Having successfully rolled out a Cadcorp corporate GIS last year, Essex County Fire and Rescue Service (ECFRS) is now adding specialised desktop GIS software for resource planning and performance reporting. Press Release, Stevenage, UK, 9 February 2015

Tracy King, GIS Officer at ECFRS, describes the rapid progress this large fire and rescue service has made in deploying Cadcorp Spatial Information System® (Cadcorp SIS®) software: “Until two years ago, we were using GIS in a very limited way. The Performance and Data Department had two licences of Cadcorp SIS desktop software, and there were a number of GIS products in other departments. However they were being used in a fragmented, autonomous and uncoordinated way. There was little sharing of technology, and little sharing of data. Starting 2012, we developed a business case to consolidate our GIS solutions. Two years later we had put in place a centralised spatial data store on SQL Server; extended the number of desktop SIS licences; rolled out a web GIS which can now be accessed by 1600 staff throughout the service; put in place an embedded web mapping tool to our Incident Recording System and we are sharing maps with our Command and Control system on a large video display.”

A key part of the consolidation exercise was to identify a supplier for an intranet GIS. Cadcorp was selected in open competition from a shortlist of five GIS vendors. “We place a lot value on the ability of Cadcorp SIS to read and write spatial data, whatever the format” noted Tracy. “We have had GIS in the past where the only way to import data was to employ consultants who knew how to work with a particular proprietary data format. That’s simply not sustainable when a fire service is experiencing cuts to its budget. With Cadcorp SIS we can import data in many formats in the knowledge that the GIS software will take care of its export to, and management in, SQL Server.”

The web GIS is already being used throughout the service, in many different ways. ”Probably the most widely-used operation is to search by address, and view a map centred on that address”, noted Tracy. “Some users will go on to create a PDF document from the map view as a way to share maps with others. The application is also widely used in the creation of Tactical Fire Plan maps. We are also seeing the value of using the application to merge our own data with that of partner agencies. We take crime data from the Police and flood data from the Environment Agency, and bring this together with our own data to support risk assessment and emergency planning.”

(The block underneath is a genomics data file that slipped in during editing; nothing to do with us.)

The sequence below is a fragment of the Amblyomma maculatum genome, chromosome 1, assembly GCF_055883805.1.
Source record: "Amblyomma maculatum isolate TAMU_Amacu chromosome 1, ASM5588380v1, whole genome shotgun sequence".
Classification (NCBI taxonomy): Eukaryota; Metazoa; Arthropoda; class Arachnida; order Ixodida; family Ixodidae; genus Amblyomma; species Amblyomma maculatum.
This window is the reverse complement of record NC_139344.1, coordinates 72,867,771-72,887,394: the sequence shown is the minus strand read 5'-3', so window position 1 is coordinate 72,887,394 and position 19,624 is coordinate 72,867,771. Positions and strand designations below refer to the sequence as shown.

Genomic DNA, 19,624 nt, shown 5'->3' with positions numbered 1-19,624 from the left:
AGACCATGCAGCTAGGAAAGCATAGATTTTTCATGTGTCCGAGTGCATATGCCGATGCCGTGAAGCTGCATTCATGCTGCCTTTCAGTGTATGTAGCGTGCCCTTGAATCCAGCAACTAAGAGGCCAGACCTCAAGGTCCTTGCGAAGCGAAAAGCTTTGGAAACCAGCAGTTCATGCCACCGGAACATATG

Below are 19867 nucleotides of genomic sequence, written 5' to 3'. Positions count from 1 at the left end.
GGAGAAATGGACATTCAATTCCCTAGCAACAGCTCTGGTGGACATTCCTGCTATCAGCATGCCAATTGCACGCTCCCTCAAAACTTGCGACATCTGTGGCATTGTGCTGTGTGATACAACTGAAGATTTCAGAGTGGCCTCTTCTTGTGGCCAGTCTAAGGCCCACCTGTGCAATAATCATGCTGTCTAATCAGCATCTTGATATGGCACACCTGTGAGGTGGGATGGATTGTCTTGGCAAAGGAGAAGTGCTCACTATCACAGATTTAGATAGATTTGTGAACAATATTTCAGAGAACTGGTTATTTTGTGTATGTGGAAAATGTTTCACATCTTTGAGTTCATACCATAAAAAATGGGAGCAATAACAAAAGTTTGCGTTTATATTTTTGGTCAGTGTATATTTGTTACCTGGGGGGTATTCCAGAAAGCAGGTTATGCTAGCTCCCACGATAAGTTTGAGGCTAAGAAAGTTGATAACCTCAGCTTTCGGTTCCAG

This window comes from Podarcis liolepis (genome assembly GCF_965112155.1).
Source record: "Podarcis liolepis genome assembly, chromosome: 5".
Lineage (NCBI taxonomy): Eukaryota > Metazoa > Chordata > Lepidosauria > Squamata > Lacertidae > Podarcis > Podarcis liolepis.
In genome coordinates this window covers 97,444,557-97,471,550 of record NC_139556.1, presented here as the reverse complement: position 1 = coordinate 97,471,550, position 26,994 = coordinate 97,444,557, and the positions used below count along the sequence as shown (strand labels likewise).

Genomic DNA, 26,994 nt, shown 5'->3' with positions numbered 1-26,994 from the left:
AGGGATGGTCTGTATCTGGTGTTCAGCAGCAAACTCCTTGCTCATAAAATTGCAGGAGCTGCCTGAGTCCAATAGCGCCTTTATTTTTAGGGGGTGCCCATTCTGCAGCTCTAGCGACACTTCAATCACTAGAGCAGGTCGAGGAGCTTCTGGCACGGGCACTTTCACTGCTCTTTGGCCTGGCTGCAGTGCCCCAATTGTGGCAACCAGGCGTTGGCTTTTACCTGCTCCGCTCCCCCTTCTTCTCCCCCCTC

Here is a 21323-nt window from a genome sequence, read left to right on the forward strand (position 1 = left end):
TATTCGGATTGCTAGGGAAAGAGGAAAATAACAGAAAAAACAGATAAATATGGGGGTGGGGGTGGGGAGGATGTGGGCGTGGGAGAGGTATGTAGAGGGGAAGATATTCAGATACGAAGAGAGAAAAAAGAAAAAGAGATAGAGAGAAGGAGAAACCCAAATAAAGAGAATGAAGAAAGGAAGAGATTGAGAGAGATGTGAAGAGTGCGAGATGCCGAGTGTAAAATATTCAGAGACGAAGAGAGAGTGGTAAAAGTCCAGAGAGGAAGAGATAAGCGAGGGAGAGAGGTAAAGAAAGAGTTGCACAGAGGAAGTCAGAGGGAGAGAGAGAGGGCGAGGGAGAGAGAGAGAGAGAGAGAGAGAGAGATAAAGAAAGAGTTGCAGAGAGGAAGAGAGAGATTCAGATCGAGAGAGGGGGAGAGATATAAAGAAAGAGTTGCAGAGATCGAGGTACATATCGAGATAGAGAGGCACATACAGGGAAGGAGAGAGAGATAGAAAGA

The same GIS software which is behind this multi-purpose web GIS, is also being used to power other systems in ECFRS, as Tracy describes: “We use Cadcorp’s geospatial web services engine – GeognoSIS – to provide us with a map-based front end to our Incident Recording System (IRS). An IRS user can now view the recorded location of an incident against a map, and if the recorded location is not sufficiently accurate, they can amend it online.  Similarly, GeognoSIS is enabling us to publish maps as WMS layers into our Command and Control System. Controllers can now overlay and switch on map layers covering features such as highway marker posts, road junction numbers, fire hydrants, and flood zones.”

Although the web mapping project has been completed, Tracy is far from finished in her drive to spatially-enable the service. ECFRS has recently acquired Workload Modeller from Cadcorp. “We have to prepare for changes in the Service”, noted Tracy, “and this resource planning and performance monitoring application will be invaluable. It will help us relate the spatial distribution of our resources with the spatial distribution of known risk and help to break our dependency on external contractors to provide us with this analysis. Remodelling the way we deploy our resources is not a one-time activity. We need to constantly review the impact of any changes we make. Workload Modeller will provide us with this interactive capability, in-house.”

Mike O’Neil, CEO Cadcorp commented “’Knowing where’ is at the heart of everything a fire service does. Prevention, protection and response are all informed by having a better understanding of the geographic distribution of risk. ECFRS reminds us that there are many ways to share this location intelligence, ranging from rolling out a multi-purpose web GIS, and deploying a specialist desktop GIS, through to spatially-enabling existing business support systems.”


With a patch covering 367,000 hectares and a population of more than 1.74 million, Essex is one of the largest County fire services in the UK.

The county contains every conceivable risk - oil and gas terminals, a power station, two airports, docks, and arguably the country's busiest motorway, the M25 which runs through the heart of our ground.

As well as fighting fires, attending road accidents and dealing with major emergencies, ECFRS have been given new responsibilities for preventative community safety work.

ECFRS currently employ 890 wholetime and 466 retained firefighters, 46 control staff and 253 support staff.

The Service has multiple sites throughout the county including 50 fire stations - 12 wholetime, 34 retained, 4 day crewed, plus one USAR station (Urban Search and Rescue) are sited to offer fire and rescue cover to every community within the county.

About Cadcorp

Cadcorp is a British software development company focused on geographic information system (GIS) and web mapping software. It offers a complete suite of products - the Cadcorp Spatial Information System® (Cadcorp SIS®) - addressing all phases of spatial information management. Cadcorp software is currently helping forty-one UK fire services in protection, prevention, and response. Cadcorp SIS is available worldwide through a network of Cadcorp partners and through a direct sales team in the UK and Ireland. To find out more, please visit www.cadcorp.com